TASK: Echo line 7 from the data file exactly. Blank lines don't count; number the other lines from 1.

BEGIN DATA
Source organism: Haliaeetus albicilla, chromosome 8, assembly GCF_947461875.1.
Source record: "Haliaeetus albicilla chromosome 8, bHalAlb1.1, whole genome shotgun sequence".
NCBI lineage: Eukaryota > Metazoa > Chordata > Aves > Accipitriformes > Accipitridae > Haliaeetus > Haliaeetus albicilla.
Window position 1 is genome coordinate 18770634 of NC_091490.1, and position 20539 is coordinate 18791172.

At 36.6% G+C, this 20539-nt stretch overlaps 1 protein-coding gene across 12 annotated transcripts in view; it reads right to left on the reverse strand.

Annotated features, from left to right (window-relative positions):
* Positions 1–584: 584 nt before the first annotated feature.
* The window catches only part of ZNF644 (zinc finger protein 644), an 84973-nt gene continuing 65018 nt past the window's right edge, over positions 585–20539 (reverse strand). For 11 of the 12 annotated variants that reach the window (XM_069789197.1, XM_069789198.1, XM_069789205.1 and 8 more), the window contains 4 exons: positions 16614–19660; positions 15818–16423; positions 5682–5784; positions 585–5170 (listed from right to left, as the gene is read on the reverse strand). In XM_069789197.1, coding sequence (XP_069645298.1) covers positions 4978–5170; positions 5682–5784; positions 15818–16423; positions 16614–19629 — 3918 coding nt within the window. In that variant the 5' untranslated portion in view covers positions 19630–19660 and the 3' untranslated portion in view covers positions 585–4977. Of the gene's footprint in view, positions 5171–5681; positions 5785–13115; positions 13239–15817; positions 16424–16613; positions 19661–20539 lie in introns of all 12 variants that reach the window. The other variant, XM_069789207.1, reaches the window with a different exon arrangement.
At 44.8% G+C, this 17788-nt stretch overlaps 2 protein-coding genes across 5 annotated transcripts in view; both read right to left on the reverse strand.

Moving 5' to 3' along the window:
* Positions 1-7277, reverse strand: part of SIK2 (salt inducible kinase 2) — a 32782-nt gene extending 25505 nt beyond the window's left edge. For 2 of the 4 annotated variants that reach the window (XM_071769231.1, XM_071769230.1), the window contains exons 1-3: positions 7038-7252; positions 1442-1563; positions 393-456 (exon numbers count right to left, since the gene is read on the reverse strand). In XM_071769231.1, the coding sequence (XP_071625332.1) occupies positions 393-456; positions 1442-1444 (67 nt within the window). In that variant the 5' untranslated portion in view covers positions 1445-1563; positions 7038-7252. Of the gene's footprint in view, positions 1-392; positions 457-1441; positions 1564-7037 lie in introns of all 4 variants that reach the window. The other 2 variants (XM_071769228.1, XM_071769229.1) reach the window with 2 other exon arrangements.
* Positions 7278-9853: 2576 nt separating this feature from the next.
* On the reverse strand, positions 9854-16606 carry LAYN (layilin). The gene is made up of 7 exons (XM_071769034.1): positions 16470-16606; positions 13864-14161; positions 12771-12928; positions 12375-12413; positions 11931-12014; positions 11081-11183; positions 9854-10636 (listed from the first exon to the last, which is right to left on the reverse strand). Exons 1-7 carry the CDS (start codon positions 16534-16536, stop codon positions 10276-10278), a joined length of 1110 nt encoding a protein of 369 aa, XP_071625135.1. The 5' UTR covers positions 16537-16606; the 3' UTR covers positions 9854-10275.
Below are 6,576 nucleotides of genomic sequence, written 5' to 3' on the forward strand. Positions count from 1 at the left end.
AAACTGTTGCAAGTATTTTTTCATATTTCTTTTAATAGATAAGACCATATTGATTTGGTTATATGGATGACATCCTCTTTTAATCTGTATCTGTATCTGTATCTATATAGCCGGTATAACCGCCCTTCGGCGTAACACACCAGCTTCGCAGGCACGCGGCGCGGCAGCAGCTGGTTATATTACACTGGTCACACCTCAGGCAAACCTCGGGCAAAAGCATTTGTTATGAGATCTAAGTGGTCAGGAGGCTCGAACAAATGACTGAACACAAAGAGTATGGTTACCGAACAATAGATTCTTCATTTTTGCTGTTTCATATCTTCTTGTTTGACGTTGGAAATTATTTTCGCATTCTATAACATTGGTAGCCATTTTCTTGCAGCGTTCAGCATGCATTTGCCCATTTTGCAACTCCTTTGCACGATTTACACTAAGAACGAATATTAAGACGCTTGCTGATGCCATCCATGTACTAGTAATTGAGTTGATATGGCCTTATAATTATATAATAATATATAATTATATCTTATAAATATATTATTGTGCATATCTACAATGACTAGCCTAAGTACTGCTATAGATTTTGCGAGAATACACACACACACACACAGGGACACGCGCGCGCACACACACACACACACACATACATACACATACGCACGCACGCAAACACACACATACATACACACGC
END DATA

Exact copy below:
* Positions 1–584: 584 nt before the first annotated feature.